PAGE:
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Biotech’s Coming Reversal

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February 12, 2016 – Comments (1) | RELATED TICKERS: IBB , SGYP , DVAX

It’s a tough time to be a biotech long. The iShares Nasdaq Biotechnology (IBB) is down close to 40% on 2015 highs. The SPDR S&P Biotech ETF (XBI) is down 50% across the same period. Big pharma and development stage companies alike are all feeling the heat from a wider market shift in sentiment, and a political focus on drug price reform is stoking the flames. Are we nearing a bottom, and if so, which companies stand out as top value picks? And what’s going to change that will shift general sentiment and stem the current outflow of capital from the biotech sector?

In order to answer the first question, we need to ascertain whether the 2016 selloff is a longer term reversal, or just a correction on the gains we’ve seen over the last half decade. Across the period, biotech has been a very easy space to make money in. Just buying the ETFs and holding would have brought in triple digit returns. For the big pharma picker, household names like Gilead Sciences Inc. (GILD) gained 450% across the same period. For the more risk tolerant, scores of development stage companies with little to no revenues mirrored capitalization gains of their incumbent counterparts.

Now, things are different.

There are still some value picks out there, but selectivity is key. Clinical stage biotechs are an especially risky allocation, but the right exposure could be a smart move for two reasons.

First, there is a lot of capital looking for a home at the moment, and a junior biotech that brings good data to the table in a large-market indication could quickly attract that free capital.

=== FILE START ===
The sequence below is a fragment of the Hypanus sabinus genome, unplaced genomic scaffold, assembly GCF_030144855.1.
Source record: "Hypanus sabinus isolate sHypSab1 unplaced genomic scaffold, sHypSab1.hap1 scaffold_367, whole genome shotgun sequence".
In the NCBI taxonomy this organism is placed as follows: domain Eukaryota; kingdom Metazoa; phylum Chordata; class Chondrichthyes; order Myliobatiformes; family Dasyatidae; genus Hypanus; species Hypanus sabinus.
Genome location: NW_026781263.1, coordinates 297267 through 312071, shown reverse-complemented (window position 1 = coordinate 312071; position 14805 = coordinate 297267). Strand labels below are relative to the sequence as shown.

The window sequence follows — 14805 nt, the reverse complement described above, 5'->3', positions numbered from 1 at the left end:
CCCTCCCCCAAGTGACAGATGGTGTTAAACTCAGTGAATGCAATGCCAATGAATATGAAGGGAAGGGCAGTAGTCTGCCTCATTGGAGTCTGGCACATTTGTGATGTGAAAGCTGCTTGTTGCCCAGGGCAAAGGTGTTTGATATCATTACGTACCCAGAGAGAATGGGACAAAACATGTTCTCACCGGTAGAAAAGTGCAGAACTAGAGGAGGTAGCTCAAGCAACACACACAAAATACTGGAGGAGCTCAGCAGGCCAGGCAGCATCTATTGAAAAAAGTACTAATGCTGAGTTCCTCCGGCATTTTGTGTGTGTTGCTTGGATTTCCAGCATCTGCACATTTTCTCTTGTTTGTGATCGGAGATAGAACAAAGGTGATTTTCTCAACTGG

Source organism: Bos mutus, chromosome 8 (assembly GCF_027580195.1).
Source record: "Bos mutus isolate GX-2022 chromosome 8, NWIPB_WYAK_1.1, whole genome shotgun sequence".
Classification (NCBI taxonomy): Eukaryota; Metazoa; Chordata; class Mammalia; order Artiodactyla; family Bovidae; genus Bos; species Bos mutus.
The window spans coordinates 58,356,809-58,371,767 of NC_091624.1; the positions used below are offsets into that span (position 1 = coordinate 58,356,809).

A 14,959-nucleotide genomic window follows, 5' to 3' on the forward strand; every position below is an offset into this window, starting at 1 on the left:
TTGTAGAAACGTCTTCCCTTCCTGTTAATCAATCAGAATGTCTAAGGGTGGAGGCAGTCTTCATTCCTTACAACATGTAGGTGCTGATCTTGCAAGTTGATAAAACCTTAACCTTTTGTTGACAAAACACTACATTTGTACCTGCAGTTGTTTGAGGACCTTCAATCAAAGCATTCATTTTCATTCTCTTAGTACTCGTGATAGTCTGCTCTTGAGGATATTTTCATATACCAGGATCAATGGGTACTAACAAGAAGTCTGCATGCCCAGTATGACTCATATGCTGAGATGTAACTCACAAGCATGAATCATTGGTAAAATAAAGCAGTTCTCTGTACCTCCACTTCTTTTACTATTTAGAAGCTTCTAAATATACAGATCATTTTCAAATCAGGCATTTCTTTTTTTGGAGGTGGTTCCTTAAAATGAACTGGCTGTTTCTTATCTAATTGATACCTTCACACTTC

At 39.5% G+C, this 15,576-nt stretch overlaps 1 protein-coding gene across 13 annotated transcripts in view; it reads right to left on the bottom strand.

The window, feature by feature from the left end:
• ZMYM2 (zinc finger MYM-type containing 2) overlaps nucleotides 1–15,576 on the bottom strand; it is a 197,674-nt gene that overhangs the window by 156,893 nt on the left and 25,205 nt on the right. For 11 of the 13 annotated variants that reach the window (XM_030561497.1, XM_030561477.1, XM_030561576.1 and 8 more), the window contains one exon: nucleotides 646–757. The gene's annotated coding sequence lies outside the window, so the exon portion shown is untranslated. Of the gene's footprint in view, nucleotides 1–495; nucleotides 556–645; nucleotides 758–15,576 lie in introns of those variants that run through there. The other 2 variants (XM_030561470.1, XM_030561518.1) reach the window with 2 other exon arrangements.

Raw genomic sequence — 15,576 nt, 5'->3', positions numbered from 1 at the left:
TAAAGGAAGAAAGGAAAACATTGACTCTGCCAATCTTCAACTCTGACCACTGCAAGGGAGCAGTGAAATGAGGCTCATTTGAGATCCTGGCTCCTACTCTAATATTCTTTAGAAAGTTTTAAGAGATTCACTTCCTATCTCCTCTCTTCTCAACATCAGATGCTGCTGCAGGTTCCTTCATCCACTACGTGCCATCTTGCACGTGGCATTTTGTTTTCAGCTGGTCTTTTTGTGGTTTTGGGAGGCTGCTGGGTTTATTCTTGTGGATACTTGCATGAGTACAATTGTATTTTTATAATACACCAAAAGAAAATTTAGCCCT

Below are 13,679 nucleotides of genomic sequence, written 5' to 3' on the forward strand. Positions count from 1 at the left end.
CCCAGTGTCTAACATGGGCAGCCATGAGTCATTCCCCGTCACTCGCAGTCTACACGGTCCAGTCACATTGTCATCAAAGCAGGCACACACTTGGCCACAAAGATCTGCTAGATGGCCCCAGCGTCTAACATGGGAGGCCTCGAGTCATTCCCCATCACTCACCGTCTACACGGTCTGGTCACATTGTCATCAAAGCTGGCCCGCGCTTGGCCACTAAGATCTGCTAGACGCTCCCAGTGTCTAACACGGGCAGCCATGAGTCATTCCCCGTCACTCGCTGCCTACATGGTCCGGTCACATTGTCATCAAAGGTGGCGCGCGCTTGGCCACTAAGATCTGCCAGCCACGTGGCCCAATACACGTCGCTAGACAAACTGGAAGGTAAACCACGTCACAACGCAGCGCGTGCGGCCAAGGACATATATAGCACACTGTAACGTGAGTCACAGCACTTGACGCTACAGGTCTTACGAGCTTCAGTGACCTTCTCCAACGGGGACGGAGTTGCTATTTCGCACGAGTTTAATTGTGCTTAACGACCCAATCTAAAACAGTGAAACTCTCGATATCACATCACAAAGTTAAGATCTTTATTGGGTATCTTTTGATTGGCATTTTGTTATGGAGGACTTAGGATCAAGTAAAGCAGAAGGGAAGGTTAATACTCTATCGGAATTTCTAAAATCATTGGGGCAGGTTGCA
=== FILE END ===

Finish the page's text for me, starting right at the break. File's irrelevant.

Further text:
Second, we’re heading towards what looks to be a prime M&A environment. It’s earnings season, and a host of big pharma operations have billions of dollars on their balance sheets. Couple this with the spectrum of junior biotech with late stage trials that are currently trading at 40-50% discounts to their price this time last year, and that we will see a flurry of acquisitions looks probable.

There are some great fits out there, available at equally great discounts.

Synergy Pharmaceuticals, Inc. (SGYP), a $400M company just filed an NDA for its GI tract candidate, plecanatide. The drug would fit neatly into AstraZeneca PLC’s (AZN) GI tract portfolio, which includes Movantik. Movantik is the drug that the company just spent millions beaming into US households during the Super Bowl and that analysts expect to generate $2 billion annually by next year. Even if it paid a steep 40% premium to current market price, AstraZeneca could pick up Synergy at half its June 2015 price.

Another one is Dynavax Technologies Corporation (DVAX). Dynavax just released pivotal data for its lead hepatitis B candidate, which demonstrated a statistically significant improvement in efficacy over a current standard of care, GlaxoSmithKline (GSK) Engerix B. The company is set to submit a BLA before the end of March, and with a six-month review, could pick up an FDA green light before the final quarter of the year. GlaxoSmithKline could acquire Dynavax for a little over 41% cheaper than last September, and the company could simultaneously bolster its own hep B portfolio, which generates in excess of $1 billion annually, while eliminating the competition that Dynavax would pose to its lead drug Engerix-B. 

So while biotech is down, there remain plenty of late stage trials and pending FDA reviews that have the potential to fuel a turnaround. As pivotal data rolls in and the agency reports on its 2016 reviews, small cap biotech will garner attention and could draw currently freed up capital. Big pharma will want to pick up these assets at the lowest possible price, and once global markets calm down over oil Armageddon, the pressure could come off biotech fairly quickly.

 

 

1 Comments – Post Your Own

#1) On February 14, 2016 at 12:37 AM, BlueCollarTrade (22.28) wrote:

One of the headwinds for Pharma is the 2016 presidential election. Until this is settled, I think that the explosive upside for the IBB is capped.   The smug Pharma Boy Martin Shreki is unfortunately the face of Drug Pricing, bring the market a seedy image.   

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